Know Your Anti-Diabetic Drugs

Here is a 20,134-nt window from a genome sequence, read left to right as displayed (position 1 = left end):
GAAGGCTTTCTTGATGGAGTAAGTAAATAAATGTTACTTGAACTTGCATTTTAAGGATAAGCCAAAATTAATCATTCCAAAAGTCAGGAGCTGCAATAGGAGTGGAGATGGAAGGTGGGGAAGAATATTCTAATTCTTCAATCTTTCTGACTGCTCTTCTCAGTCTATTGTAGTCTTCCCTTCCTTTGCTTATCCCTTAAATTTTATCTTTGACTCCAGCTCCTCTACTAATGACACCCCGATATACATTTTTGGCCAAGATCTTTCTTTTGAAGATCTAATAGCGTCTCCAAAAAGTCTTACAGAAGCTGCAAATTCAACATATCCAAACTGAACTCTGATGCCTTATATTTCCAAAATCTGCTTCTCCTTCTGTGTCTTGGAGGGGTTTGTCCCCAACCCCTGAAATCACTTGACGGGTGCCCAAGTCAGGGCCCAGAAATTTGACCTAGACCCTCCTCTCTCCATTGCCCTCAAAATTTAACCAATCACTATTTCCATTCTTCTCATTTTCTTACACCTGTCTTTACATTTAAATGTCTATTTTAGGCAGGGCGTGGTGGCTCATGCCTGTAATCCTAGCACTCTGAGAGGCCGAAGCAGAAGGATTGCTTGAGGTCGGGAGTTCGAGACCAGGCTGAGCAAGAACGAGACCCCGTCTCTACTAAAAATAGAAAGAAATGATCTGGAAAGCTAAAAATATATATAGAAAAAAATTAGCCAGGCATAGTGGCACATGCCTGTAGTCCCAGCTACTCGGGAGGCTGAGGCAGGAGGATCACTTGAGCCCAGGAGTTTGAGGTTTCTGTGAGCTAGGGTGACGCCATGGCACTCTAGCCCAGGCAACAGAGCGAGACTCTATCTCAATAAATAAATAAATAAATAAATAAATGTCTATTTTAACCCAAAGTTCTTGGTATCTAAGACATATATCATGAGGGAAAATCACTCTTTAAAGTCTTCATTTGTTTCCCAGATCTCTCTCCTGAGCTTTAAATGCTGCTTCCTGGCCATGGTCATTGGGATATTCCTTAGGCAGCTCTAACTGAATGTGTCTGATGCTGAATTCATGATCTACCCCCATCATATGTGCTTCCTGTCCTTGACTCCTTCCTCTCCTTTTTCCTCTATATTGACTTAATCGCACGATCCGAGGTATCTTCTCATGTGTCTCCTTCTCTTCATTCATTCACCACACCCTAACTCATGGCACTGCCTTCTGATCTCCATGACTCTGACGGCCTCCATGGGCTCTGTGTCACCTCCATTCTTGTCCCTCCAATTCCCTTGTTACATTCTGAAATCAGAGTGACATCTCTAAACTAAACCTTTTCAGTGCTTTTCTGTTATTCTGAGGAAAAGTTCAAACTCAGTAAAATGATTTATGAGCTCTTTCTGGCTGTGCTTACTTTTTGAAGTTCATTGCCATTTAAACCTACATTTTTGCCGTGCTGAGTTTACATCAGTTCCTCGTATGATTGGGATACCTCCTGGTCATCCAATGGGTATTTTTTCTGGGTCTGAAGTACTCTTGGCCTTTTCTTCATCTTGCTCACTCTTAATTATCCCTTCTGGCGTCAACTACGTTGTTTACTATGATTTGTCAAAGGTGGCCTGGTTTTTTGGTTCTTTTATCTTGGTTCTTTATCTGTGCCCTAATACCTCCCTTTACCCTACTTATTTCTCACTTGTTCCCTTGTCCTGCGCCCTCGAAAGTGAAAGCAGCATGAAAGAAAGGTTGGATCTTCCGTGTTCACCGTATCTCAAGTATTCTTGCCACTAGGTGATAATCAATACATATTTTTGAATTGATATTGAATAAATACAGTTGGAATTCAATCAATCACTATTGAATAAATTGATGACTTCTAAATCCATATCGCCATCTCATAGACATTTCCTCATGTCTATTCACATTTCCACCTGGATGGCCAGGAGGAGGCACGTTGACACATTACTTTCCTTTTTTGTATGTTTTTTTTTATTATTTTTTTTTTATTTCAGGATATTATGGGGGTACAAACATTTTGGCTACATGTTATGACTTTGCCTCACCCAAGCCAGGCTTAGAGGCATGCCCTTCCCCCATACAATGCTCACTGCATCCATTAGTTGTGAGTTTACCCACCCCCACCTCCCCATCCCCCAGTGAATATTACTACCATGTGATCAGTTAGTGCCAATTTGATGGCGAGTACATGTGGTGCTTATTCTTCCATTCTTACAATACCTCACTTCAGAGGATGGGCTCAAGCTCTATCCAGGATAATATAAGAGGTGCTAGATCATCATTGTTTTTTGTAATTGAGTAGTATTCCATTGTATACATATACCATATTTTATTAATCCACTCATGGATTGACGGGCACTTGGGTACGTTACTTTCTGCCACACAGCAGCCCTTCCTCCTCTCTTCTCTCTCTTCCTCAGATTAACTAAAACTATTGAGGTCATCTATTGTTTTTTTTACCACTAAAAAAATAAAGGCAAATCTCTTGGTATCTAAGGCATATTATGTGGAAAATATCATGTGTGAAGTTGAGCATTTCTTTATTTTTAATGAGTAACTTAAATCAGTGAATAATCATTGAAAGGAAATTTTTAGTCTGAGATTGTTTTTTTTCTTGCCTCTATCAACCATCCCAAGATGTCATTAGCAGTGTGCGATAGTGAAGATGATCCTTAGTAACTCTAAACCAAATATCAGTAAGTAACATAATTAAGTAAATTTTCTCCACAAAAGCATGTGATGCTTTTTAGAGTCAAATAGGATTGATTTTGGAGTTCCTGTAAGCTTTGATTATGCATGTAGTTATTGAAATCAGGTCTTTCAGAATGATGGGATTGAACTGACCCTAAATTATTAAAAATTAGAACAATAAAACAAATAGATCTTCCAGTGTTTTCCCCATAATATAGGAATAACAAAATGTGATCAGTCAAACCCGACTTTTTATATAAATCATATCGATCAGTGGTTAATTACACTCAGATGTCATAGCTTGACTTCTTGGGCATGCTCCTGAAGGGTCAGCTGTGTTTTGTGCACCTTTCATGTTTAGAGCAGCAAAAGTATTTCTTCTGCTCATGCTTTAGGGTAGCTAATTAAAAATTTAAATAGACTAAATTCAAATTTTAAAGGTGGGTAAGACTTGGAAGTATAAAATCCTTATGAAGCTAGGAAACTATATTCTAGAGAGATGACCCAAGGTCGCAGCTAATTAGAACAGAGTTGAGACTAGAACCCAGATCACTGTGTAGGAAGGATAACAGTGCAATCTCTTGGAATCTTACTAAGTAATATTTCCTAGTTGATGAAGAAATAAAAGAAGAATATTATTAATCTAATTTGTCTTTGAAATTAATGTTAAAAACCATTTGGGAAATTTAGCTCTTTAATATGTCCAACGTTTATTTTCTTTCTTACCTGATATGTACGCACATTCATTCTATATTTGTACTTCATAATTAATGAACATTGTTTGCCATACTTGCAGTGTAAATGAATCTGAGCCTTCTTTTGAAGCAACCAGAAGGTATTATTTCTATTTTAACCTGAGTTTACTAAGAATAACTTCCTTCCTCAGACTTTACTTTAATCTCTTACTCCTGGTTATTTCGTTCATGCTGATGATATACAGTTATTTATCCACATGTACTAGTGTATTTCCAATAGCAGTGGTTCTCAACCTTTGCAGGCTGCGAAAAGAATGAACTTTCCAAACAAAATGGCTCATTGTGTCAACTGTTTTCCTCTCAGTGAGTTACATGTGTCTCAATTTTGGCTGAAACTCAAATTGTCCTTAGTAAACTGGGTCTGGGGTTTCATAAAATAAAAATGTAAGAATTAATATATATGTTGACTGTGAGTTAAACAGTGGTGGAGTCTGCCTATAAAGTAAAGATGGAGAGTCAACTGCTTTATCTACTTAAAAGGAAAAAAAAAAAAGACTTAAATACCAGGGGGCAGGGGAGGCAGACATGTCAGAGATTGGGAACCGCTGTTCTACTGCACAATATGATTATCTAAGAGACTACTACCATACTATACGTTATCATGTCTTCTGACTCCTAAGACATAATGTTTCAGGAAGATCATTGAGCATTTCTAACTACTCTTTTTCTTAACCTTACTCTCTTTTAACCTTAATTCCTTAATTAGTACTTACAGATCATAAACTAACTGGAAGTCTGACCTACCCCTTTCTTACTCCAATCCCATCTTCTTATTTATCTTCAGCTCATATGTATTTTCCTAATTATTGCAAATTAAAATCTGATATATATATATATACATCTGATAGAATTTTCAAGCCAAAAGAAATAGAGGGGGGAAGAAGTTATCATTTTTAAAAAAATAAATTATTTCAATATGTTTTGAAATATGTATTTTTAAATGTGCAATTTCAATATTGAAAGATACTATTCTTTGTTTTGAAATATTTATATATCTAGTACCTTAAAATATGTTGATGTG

What do they do? Help the body regulate its blood-sugar level. How do they work? They either replace the body’s insulin, or make the cells of the body more sensitive to the insulin the body’s already producing (this group of drugs is called “oral hypo-glycemics”). Insulin tells the cells to take sugar from the blood to keep the blood-sugar level stable. With diabetes, the pancreas is either not producing enough insulin (Type 1 diabetes) or the body’s cells no longer respond properly to the insulin being made (Type 2). How do you take them? It’s very important to take diabetic medications as prescribed. They’re usually taken just before a meal because just after a meal, blood sugar is at its highest and this is when insulin would normally be released by the pancreas. Insulin is taken via an injection (it’s a protein, so if it were in a tablet, the stomach would digest it and it wouldn’t work). Oral hypoglycemics come in tablet form. Diabetics often also check their blood-sugar level by pricking their finger and testing the blood with a monitoring device. Side effects? Taken at the correct dose, insulin has very few side effects. The site of injections can become hard, so people are advised to change regularly where they inject. Oral hypoglycemics can make people feel sick, dizzy or constipated. This usually improves with time. Common types Insulin, metformin, gliclazide.